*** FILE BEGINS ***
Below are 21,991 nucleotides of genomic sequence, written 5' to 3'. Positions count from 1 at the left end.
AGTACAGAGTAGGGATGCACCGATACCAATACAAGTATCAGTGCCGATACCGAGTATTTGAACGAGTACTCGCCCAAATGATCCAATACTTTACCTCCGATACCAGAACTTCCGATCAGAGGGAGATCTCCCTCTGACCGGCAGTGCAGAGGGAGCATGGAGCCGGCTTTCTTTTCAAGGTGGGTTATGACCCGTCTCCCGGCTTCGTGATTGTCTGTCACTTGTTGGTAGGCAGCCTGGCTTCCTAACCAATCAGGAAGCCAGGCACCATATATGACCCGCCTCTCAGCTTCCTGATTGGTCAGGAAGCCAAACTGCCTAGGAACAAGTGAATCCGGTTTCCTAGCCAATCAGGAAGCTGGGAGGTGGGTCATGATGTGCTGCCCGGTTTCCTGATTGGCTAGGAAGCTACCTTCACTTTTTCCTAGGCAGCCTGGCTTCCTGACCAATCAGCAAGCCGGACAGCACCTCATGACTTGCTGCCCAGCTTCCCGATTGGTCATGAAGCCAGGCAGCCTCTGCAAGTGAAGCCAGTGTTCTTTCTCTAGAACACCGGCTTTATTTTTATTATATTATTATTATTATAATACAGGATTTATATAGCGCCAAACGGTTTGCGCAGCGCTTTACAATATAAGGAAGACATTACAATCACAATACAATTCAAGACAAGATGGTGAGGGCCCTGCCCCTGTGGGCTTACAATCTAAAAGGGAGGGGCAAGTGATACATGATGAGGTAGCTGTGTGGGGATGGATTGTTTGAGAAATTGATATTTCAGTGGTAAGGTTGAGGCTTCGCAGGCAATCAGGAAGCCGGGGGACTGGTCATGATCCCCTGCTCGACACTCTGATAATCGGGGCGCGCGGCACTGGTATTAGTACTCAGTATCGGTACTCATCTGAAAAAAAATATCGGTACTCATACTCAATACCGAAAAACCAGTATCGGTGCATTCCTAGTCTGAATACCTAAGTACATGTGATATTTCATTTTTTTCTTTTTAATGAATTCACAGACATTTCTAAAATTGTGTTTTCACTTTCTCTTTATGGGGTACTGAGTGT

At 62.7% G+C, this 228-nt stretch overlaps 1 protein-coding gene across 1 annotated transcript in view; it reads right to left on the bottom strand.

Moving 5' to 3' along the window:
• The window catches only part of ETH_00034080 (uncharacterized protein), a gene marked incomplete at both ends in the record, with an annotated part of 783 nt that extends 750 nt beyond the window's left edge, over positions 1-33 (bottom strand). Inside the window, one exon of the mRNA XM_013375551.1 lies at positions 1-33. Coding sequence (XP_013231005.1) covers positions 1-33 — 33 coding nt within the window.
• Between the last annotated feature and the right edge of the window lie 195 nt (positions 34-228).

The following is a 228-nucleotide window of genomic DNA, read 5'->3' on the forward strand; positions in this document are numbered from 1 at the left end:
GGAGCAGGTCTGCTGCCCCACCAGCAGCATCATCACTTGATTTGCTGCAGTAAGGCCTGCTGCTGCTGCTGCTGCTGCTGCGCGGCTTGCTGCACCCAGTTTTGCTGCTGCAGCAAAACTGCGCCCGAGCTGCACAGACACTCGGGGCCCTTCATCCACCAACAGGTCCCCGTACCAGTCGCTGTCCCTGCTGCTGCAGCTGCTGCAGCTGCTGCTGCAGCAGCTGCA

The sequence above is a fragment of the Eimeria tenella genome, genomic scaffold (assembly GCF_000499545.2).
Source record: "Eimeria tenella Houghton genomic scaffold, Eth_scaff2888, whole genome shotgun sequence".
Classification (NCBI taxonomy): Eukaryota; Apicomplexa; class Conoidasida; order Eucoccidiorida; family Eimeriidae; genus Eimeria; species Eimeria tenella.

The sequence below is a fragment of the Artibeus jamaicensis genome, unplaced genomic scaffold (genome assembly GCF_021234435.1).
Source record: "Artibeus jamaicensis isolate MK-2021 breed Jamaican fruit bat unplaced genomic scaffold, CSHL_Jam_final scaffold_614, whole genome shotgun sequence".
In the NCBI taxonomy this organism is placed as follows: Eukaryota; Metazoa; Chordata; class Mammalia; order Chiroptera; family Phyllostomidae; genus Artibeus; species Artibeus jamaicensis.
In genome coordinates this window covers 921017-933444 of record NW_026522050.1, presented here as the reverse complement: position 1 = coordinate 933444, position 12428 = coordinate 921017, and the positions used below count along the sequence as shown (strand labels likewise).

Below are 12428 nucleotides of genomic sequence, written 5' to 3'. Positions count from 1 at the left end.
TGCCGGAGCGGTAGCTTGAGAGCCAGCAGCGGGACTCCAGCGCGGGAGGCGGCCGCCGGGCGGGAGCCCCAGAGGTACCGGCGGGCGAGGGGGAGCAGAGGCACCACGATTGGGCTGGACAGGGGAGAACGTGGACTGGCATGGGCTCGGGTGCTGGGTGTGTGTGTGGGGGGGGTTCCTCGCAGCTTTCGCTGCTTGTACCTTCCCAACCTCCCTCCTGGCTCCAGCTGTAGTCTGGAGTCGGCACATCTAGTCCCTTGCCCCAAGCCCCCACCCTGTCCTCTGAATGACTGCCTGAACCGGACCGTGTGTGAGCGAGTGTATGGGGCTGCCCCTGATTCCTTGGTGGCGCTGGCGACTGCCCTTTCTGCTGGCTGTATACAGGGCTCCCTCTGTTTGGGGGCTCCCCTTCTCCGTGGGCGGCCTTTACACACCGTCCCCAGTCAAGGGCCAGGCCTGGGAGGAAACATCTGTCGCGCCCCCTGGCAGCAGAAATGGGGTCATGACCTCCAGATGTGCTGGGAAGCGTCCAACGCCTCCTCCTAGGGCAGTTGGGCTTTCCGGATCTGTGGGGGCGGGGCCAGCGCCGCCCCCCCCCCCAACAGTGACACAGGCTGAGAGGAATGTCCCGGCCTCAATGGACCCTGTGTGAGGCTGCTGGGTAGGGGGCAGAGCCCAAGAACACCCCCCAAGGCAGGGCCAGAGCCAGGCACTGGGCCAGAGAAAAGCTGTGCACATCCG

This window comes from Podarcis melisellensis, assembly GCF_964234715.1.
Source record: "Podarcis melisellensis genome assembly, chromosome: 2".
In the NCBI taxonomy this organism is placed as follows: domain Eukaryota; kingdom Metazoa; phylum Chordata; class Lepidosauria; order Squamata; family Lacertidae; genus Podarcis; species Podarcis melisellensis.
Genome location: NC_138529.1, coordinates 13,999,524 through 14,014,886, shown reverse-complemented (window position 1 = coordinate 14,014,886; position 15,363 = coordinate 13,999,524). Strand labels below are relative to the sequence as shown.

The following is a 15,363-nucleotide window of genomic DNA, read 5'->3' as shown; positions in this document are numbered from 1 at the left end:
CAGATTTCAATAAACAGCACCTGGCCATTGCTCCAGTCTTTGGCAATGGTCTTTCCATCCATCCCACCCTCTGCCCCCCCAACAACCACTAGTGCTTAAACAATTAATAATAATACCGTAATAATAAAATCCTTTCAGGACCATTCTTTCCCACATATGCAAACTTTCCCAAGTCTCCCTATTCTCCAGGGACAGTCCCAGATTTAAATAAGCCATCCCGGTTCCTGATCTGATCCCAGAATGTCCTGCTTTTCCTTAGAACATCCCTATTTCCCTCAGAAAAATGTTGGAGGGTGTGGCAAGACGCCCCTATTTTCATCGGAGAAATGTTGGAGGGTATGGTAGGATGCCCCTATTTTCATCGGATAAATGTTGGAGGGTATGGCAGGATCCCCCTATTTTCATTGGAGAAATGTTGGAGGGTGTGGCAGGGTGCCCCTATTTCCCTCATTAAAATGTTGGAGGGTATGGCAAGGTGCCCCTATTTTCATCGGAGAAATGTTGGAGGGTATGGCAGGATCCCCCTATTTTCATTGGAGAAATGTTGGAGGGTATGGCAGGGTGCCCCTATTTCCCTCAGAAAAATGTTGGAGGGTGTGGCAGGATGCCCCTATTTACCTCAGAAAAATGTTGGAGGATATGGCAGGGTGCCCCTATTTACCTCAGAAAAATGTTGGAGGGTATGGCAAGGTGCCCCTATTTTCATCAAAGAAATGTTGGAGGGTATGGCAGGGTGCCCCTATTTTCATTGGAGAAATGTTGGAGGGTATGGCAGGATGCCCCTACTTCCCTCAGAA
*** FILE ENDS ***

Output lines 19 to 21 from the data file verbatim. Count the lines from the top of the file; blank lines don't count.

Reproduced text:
Source record: "Podarcis melisellensis genome assembly, chromosome: 2".
In the NCBI taxonomy this organism is placed as follows: domain Eukaryota; kingdom Metazoa; phylum Chordata; class Lepidosauria; order Squamata; family Lacertidae; genus Podarcis; species Podarcis melisellensis.
Genome location: NC_138529.1, coordinates 13,999,524 through 14,014,886, shown reverse-complemented (window position 1 = coordinate 14,014,886; position 15,363 = coordinate 13,999,524). Strand labels below are relative to the sequence as shown.